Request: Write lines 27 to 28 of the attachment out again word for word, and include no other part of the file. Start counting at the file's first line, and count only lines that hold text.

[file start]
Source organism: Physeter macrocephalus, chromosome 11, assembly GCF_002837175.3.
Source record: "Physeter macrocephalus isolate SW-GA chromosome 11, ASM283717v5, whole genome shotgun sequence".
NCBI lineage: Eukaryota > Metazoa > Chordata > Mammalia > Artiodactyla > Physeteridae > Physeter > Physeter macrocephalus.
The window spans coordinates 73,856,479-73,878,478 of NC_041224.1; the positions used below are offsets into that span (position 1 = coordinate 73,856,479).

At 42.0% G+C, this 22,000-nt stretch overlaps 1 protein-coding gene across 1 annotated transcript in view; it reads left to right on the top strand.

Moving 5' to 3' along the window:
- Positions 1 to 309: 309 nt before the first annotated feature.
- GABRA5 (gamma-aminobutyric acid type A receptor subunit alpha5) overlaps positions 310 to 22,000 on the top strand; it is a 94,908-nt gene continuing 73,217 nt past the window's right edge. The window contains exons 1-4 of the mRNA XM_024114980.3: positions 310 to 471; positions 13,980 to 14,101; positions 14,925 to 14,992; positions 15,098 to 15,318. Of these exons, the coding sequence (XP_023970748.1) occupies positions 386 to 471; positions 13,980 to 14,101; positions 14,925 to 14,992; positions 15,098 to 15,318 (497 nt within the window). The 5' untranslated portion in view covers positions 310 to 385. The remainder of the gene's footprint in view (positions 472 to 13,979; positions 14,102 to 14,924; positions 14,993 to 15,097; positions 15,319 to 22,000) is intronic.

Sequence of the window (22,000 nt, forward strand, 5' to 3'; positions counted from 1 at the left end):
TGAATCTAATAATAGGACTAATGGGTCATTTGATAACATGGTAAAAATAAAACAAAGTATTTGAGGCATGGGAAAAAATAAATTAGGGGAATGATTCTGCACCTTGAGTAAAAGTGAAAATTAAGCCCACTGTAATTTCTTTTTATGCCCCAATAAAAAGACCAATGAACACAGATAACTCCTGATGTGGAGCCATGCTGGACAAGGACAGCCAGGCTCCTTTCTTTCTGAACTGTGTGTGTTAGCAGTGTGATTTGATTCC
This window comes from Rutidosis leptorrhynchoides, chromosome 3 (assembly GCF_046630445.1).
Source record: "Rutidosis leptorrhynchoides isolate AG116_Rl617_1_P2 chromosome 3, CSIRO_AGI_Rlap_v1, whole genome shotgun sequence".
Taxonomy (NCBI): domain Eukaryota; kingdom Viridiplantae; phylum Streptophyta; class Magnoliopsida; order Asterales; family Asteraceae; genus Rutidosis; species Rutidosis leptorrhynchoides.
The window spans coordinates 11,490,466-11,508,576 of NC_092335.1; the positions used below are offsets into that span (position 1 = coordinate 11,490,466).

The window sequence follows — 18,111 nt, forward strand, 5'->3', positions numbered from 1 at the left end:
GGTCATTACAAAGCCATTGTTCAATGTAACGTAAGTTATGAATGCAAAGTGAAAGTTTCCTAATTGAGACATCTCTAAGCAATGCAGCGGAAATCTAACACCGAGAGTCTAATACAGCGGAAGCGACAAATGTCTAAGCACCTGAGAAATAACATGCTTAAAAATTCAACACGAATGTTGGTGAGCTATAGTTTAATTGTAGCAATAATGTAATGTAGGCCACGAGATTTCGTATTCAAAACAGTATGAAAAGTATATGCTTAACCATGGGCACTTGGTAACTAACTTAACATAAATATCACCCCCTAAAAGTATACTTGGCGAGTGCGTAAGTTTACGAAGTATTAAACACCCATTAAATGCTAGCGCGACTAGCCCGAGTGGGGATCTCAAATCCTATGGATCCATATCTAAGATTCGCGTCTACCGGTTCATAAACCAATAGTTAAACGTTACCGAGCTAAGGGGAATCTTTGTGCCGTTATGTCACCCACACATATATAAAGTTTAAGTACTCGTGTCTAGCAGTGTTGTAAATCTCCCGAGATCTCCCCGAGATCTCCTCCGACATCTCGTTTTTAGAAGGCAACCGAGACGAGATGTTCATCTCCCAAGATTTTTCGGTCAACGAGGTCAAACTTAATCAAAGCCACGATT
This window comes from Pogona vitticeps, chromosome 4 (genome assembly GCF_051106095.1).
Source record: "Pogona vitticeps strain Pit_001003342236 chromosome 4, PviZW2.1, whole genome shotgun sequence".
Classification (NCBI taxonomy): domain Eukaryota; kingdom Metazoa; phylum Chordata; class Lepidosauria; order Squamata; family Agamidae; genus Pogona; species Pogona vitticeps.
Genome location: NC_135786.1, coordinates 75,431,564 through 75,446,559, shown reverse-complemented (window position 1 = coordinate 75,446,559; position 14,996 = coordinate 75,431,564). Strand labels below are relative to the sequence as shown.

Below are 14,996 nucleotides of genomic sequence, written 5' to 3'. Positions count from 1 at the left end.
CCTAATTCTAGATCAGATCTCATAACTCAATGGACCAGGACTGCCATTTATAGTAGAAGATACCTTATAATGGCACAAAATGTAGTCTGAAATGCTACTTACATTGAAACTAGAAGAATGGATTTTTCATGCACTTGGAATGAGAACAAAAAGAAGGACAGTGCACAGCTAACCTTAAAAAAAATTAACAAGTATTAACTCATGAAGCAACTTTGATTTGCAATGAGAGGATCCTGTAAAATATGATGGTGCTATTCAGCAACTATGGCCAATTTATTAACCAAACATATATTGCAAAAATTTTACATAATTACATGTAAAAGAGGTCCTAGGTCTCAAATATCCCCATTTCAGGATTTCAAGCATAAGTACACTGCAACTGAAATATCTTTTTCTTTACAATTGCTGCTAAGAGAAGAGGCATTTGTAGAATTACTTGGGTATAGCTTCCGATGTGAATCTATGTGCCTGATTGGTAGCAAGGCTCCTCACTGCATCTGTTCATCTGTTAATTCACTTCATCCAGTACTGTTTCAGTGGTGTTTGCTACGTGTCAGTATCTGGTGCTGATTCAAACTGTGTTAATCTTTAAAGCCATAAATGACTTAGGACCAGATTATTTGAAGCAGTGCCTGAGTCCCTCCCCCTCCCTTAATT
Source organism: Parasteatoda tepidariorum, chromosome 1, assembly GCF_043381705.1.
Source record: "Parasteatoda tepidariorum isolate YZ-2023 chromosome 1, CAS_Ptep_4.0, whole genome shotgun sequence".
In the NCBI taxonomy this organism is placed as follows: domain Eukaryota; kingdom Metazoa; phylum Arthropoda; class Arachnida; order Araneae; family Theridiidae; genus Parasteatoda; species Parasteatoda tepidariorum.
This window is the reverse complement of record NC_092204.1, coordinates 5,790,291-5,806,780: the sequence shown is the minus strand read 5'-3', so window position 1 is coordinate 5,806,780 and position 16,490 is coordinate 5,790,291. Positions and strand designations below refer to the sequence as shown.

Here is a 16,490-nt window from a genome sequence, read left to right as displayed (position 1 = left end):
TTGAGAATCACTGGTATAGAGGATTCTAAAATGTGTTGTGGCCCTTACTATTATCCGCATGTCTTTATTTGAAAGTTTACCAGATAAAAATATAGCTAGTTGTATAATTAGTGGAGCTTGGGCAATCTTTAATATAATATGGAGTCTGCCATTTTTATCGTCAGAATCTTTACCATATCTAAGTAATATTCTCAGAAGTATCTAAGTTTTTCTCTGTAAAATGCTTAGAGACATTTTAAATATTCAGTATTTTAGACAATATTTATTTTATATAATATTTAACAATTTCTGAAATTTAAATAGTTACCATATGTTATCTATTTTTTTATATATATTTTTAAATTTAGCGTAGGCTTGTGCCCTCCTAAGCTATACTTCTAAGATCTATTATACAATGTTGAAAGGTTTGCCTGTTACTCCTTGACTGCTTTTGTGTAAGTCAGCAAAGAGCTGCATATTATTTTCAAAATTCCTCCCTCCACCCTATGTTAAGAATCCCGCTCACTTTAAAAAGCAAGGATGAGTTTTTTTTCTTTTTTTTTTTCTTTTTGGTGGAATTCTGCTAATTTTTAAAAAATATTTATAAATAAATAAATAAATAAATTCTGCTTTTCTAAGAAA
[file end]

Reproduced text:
Here is a 16,490-nt window from a genome sequence, read left to right as displayed (position 1 = left end):
TTGAGAATCACTGGTATAGAGGATTCTAAAATGTGTTGTGGCCCTTACTATTATCCGCATGTCTTTATTTGAAAGTTTACCAGATAAAAATATAGCTAGTTGTATAATTAGTGGAGCTTGGGCAATCTTTAATATAATATGGAGTCTGCCATTTTTATCGTCAGAATCTTTACCATATCTAAGTAATATTCTCAGAAGTATCTAAGTTTTTCTCTGTAAAATGCTTAGAGACATTTTAAATATTCAGTATTTTAGACAATATTTATTTTATATAATATTTAACAATTTCTGAAATTTAAATAGTTACCATATGTTATCTATTTTTTTATATATATTTTTAAATTTAGCGTAGGCTTGTGCCCTCCTAAGCTATACTTCTAAGATCTATTATACAATGTTGAAAGGTTTGCCTGTTACTCCTTGACTGCTTTTGTGTAAGTCAGCAAAGAGCTGCATATTATTTTCAAAATTCCTCCCTCCACCCTATGTTAAGAATCCCGCTCACTTTAAAAAGCAAGGATGAGTTTTTTTTCTTTTTTTTTTTCTTTTTGGTGGAATTCTGCTAATTTTTAAAAAATATTTATAAATAAATAAATAAATAAATTCTGCTTTTCTAAGAAA